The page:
Between the second and sixth days of fever a generalized macular rash develops that resembles the eruption of measles. Initially the rash blanches with pressure, but after 24 to 48 hours the eruption frequently becomes petechial or, in the more severe cases, hemorrhagic. In mild illnesses, or in previously vaccinated persons, the rash may be minimal. Central nervous system symptoms in the form of agitation, insomnia, delirium, or Coda Usual’s appear by the end of this first week of fever It is during the second week of fever that the most critical circulatory and Pulmonary complications Of the disease occur.
The symptoms, physical findings, and history of exposure in an area known to harbor ticks must be weighed carefully by the physician, and, if the diagnosis is considered probable, treatment should be initiated. Two other rickettsial diseases, rickettsialpox and murine typhus, may mimic mild cases of Rocky Mountain spotted fever. Fortunately, both respond equally well to treatment appropriate for Rocky Mountain spotted fever.
Laboratory confirmation of the clinical diagnosis may be obtained by isolation of R. rickettsi from the blood during the first week of illness. Isolation studies in guinea pigs or embryonated eggs should be attempted only by laboratories equipped for such work because of the danger of infection of laboratory personnel. More commonly, laboratory diagnosis depends upon serologic tests with paired serum samples, the first obtained as early as possible during illness and the second about the fifteenth to twenty-fifth day of disease. These tests utilize either the Weil-Felix Proteus OX-19 and OX-2 agglutination reactions or the complement-fixation test with yolk sac antigen. In the agglutination test, positive results may be obtained with either or both of the OX-19 or OX-2 antigens; approximately 15 per cent of patients may show no rise in Weil-Felix titers even though complement-fixation tests are positive.* A fourfold or greater rise in titer with the complement- fixation test is considered confirmatory.
Rocky Mountain Spotted Treatment and Prognosis.
Until 1945 treatment of Rocky Mountain spotted fever was limited to supportive therapy; mortality rates were 20 per cent or greater. In 1945, para-aminobenzoic acid (PABA) was shown to be effective in treatment, producing defervescence in approximately three days and reducing mortality virtually to zero. By the early 1950’s, chloramphenicol and the tetracyclines replaced PABA in the treatment of this disease because the newer antimicrobial drugs were equally effective as PABA and far better tolerated. In the majority of patients, headache and other symptoms abate within 24 to 48 hours, and fever disappears within three to four days after beginning therapy with 25 mg. per kilogram per day of the tetracyclines or 50 mg. per kilogram per day of chloramphenicol, given in four divided doses by mouth.
With either regimen, treatment should be continued for 24 to 48 hours after the patient becomes afebrile. The physician must weigh the disadvantages of gastric irritation with the tetracyclines against the risks of blood dys- crasias with chloramphenicol. In general, because of the greater seriousness of the toxicity to chloramphenicol, tetracycline is the preferred therapy. For patients too ill to take oral medication.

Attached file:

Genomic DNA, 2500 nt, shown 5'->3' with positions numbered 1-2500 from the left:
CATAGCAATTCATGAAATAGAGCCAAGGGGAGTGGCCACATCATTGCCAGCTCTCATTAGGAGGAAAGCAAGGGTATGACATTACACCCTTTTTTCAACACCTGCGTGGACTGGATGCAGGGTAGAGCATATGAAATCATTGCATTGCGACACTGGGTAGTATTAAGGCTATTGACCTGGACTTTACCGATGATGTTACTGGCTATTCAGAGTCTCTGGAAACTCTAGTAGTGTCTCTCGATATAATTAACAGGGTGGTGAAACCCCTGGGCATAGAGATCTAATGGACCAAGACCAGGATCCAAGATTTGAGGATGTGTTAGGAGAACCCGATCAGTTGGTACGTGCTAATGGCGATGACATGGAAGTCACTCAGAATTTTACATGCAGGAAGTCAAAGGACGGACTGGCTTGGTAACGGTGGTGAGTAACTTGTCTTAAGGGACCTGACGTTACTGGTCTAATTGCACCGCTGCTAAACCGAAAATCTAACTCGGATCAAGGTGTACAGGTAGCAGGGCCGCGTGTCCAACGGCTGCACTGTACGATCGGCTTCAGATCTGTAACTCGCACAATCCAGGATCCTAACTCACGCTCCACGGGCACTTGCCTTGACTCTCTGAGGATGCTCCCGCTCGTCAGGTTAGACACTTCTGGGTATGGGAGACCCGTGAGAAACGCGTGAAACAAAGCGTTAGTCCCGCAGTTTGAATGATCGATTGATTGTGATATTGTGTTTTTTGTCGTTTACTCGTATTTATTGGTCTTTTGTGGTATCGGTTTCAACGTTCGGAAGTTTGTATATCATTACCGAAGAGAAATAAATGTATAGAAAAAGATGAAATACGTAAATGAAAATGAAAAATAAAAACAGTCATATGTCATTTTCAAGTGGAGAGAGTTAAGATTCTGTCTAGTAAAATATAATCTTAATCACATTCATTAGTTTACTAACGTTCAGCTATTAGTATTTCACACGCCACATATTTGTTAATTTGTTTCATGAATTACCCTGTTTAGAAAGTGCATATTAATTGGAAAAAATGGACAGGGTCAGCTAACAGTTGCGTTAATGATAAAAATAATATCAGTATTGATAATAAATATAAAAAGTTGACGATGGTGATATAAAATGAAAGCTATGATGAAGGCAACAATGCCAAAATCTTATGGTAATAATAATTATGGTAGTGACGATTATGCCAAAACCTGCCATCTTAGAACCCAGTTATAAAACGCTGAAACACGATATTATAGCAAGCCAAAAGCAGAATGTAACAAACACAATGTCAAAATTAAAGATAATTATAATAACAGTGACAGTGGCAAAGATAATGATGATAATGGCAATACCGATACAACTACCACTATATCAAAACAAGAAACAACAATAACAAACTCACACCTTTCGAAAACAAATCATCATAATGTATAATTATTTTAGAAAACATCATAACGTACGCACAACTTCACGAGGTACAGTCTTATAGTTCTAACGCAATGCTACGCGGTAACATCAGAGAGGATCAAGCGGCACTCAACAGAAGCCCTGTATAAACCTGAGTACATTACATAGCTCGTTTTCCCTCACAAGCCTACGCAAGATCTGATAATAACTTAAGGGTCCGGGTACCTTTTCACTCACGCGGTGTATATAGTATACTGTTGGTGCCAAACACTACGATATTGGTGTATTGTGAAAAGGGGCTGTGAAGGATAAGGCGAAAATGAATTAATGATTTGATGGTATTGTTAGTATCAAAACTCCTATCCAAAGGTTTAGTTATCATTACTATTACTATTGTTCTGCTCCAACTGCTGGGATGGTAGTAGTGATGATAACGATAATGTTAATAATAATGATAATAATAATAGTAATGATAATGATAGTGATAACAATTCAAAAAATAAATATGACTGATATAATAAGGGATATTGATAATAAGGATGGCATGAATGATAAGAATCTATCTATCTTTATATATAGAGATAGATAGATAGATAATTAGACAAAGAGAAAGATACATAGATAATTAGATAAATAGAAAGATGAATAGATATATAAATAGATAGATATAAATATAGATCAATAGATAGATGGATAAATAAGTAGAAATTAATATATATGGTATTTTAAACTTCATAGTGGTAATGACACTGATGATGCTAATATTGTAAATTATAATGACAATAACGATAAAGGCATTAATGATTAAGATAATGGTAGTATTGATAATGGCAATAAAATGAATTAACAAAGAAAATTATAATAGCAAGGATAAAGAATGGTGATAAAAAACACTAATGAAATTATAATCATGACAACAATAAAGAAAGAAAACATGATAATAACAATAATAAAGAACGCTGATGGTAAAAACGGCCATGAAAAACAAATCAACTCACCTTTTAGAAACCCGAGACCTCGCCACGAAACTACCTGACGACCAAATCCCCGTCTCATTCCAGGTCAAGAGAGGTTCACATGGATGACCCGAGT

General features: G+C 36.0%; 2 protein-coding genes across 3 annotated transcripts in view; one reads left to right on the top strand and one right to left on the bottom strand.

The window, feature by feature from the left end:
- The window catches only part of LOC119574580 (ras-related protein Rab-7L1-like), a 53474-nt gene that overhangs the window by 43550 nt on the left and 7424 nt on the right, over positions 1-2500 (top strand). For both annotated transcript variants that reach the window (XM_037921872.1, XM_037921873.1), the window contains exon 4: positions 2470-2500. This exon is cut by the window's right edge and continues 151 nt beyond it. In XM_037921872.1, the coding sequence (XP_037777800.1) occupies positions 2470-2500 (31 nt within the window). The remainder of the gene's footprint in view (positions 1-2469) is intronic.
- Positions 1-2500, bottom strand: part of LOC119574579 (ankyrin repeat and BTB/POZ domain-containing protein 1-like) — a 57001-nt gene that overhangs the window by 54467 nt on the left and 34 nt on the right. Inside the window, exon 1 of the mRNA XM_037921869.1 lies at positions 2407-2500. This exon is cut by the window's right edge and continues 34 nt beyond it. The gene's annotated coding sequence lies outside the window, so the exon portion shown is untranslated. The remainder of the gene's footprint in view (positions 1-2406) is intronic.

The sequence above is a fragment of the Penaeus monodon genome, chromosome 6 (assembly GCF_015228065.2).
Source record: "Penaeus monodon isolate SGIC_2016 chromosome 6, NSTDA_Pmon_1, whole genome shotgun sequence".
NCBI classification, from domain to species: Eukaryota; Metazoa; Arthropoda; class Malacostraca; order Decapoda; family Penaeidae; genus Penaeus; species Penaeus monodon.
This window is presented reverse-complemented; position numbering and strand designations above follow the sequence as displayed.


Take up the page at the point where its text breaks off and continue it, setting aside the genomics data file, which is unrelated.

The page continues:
The most important step in treatment is early diagnosis; no amount of drug therapy can modify the course of the disease in the patient who is admitted in extremis. Heroic measures such as corticosteroid therapy and parenteral administration of antimicrobials are completely unnecessary if the diagnosis is made and treatment begun early in the course of the disease. Early treatment will also prevent sequelae such as brain or heart damage, which have been observed in patients who have been treated late in their illness.
Although protective vaccine is available, its use has decreased markedly in recent years, presumably because effective antimicrobial therapy is now available for treatment. Nevertheless, use of the vaccine is appropriate for selected persons who may be exposed to the danger of infection in remote areas in which medical treatment may be difficult or impossible to obtain.
Because ticks cannot transmit infection to man without having been attached for several hours, a degree of protection can be achieved by careful examination of one’s person and careful removal of attached ticks on a twice daily schedule. Considerable difference of opinion exists regarding the safest method of removal. The use of a lighted cigarette or the application of kerosene, both highly regarded in some circles, appear to have the disadvantage that agonal responses of the tick may cause actual expression of rickettsiae into the wound. Another method appears to be preferable: the tick is grasped by the head and thorax with a pair of fine forceps and pulled gently but firmly until the mouth parts are extracted from the skin. The third category- of control measures is directed against the tick vector of the disease. The use of clothing impregnated with tick repellents provides significant protection, to those who must travelthrough tick-infested areas. When groups of people may be exposed to ticks in summer camps or recreational areas, the selective use of residual insecticides, such as DDT, dieldrin, or lindane, has proved effective in limited areas in reducing tick populations.